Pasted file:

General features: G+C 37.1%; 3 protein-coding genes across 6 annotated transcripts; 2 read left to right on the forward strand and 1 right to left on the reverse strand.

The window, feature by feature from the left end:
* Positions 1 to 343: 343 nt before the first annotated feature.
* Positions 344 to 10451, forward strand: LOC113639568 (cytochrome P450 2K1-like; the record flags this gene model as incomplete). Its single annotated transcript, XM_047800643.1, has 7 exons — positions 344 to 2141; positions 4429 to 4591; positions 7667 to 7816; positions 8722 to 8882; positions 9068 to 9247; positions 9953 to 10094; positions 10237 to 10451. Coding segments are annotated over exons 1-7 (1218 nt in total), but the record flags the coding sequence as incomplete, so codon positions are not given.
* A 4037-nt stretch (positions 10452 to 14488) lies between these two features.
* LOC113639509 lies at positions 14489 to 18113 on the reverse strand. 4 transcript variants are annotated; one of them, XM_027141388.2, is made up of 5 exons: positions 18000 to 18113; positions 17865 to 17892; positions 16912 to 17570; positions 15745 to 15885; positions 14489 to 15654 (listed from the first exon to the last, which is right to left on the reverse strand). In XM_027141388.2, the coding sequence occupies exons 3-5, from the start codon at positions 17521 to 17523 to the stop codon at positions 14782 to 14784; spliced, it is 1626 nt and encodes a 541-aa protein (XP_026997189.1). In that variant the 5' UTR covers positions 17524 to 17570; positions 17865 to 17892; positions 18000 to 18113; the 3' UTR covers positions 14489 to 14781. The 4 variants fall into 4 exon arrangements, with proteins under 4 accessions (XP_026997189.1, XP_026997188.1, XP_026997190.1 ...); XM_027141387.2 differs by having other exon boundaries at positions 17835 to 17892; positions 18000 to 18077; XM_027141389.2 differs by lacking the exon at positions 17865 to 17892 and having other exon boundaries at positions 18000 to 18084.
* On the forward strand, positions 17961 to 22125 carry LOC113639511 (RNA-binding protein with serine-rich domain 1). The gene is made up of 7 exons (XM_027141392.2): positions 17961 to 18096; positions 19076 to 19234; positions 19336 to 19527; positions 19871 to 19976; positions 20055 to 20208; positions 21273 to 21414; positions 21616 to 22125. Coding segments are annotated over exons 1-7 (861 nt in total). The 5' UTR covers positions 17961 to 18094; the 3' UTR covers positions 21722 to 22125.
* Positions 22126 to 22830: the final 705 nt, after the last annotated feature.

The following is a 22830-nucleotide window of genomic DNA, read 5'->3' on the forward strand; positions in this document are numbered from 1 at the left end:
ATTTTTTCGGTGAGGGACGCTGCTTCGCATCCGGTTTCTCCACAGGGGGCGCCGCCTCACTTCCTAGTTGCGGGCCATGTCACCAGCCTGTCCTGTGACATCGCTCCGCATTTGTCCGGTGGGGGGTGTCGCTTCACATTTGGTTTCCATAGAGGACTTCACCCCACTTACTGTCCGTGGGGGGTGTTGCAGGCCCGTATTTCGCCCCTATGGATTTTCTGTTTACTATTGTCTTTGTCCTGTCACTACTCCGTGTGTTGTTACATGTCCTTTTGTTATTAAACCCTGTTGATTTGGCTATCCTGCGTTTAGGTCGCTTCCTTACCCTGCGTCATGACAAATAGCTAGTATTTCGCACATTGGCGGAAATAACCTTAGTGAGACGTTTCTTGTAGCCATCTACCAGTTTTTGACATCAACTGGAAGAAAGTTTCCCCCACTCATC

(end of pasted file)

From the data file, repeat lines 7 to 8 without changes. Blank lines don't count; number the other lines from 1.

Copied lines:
* On the forward strand, positions 17961 to 22125 carry LOC113639511 (RNA-binding protein with serine-rich domain 1). The gene is made up of 7 exons (XM_027141392.2): positions 17961 to 18096; positions 19076 to 19234; positions 19336 to 19527; positions 19871 to 19976; positions 20055 to 20208; positions 21273 to 21414; positions 21616 to 22125. Coding segments are annotated over exons 1-7 (861 nt in total). The 5' UTR covers positions 17961 to 18094; the 3' UTR covers positions 21722 to 22125.
* Positions 22126 to 22830: the final 705 nt, after the last annotated feature.